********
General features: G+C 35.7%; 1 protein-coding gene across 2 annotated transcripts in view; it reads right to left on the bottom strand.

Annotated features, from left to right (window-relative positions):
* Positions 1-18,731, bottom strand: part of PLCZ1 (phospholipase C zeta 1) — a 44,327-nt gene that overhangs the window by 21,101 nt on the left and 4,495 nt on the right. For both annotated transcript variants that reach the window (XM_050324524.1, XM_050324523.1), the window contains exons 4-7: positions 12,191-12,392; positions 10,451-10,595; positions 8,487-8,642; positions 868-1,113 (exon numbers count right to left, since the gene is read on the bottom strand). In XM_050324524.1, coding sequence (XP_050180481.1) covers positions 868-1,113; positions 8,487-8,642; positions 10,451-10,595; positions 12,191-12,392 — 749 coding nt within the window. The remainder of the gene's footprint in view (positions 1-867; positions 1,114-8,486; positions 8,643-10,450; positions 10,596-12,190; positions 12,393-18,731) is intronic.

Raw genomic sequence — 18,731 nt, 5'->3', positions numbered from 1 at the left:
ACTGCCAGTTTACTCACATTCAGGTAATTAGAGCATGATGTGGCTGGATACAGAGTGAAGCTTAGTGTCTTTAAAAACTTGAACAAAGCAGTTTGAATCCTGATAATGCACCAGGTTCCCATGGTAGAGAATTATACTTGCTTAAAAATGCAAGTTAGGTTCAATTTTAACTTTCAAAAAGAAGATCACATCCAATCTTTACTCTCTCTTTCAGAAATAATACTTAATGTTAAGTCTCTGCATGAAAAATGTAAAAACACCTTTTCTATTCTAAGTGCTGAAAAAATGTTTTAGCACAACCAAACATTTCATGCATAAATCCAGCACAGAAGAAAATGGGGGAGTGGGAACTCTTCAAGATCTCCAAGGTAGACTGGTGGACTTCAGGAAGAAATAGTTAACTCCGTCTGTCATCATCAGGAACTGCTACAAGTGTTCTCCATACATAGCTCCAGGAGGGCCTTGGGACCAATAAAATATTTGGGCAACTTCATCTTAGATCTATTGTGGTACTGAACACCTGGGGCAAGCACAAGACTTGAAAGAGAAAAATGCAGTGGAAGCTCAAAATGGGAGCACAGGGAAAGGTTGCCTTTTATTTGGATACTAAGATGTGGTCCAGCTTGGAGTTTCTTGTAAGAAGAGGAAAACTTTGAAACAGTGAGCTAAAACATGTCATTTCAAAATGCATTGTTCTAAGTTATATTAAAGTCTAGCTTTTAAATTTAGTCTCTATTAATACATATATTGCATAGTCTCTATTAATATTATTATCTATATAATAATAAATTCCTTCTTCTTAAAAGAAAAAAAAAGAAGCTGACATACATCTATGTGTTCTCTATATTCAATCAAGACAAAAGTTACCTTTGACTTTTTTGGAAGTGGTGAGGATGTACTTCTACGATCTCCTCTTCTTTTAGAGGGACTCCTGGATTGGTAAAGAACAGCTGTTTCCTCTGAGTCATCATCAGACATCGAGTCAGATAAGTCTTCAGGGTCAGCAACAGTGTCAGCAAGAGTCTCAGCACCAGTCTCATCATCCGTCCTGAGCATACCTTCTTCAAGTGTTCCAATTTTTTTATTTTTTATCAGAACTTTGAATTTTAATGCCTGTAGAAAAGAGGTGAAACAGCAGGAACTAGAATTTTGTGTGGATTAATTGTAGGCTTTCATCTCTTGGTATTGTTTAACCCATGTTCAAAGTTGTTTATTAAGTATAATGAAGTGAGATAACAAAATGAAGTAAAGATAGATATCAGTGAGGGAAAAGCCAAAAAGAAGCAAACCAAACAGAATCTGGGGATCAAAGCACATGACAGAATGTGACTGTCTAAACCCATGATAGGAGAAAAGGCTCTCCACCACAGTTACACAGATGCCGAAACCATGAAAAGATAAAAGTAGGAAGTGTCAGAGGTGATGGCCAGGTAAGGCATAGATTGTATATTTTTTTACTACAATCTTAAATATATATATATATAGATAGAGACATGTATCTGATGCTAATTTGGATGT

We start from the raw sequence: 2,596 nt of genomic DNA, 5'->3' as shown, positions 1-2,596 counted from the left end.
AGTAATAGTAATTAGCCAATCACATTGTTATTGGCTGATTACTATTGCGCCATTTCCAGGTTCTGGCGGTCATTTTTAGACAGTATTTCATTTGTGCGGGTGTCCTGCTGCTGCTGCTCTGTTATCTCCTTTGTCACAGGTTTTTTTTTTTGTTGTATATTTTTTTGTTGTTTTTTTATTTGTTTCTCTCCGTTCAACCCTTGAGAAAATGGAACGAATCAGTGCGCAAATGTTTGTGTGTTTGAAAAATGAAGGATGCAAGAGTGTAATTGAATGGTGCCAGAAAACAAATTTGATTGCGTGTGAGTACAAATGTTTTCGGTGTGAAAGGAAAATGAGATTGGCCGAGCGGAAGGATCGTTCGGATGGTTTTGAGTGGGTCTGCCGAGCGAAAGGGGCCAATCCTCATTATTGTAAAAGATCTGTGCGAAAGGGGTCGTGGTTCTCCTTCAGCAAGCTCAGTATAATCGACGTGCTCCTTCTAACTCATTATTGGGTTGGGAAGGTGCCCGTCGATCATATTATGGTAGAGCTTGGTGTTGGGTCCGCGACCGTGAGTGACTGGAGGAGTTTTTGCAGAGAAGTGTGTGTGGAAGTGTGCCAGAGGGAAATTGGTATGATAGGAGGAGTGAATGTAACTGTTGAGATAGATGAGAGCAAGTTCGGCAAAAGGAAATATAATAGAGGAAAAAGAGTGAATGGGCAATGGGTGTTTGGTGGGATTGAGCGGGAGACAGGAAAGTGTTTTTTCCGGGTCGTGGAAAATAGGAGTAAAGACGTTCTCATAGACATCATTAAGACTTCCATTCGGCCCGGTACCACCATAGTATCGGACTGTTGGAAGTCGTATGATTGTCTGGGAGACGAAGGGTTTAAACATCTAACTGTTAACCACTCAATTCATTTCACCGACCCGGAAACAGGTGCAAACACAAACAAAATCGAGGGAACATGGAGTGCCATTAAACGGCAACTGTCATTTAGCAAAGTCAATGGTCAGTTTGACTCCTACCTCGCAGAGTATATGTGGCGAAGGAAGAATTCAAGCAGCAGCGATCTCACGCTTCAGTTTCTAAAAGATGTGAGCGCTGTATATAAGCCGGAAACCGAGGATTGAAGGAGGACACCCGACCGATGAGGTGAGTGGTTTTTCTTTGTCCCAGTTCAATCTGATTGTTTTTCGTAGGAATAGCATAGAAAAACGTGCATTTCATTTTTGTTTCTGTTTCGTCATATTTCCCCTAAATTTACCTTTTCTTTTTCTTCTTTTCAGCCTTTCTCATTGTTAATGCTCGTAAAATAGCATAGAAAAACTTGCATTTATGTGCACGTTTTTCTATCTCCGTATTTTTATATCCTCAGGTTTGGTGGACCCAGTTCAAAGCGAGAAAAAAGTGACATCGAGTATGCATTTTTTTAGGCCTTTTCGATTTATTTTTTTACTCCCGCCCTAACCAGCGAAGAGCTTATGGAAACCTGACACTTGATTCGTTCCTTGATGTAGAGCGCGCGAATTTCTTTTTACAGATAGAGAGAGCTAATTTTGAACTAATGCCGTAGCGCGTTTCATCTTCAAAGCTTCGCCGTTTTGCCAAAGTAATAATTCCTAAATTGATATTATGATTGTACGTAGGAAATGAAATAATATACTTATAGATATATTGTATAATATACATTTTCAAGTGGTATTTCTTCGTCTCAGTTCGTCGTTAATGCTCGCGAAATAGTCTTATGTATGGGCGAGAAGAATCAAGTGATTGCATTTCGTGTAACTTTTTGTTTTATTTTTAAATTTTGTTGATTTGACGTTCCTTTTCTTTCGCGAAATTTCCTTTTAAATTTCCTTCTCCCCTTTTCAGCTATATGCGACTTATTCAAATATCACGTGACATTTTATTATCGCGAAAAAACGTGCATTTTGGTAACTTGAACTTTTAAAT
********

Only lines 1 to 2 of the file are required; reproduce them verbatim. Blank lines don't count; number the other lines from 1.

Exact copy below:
General features: G+C 35.7%; 1 protein-coding gene across 2 annotated transcripts in view; it reads right to left on the bottom strand.

Annotated features, from left to right (window-relative positions):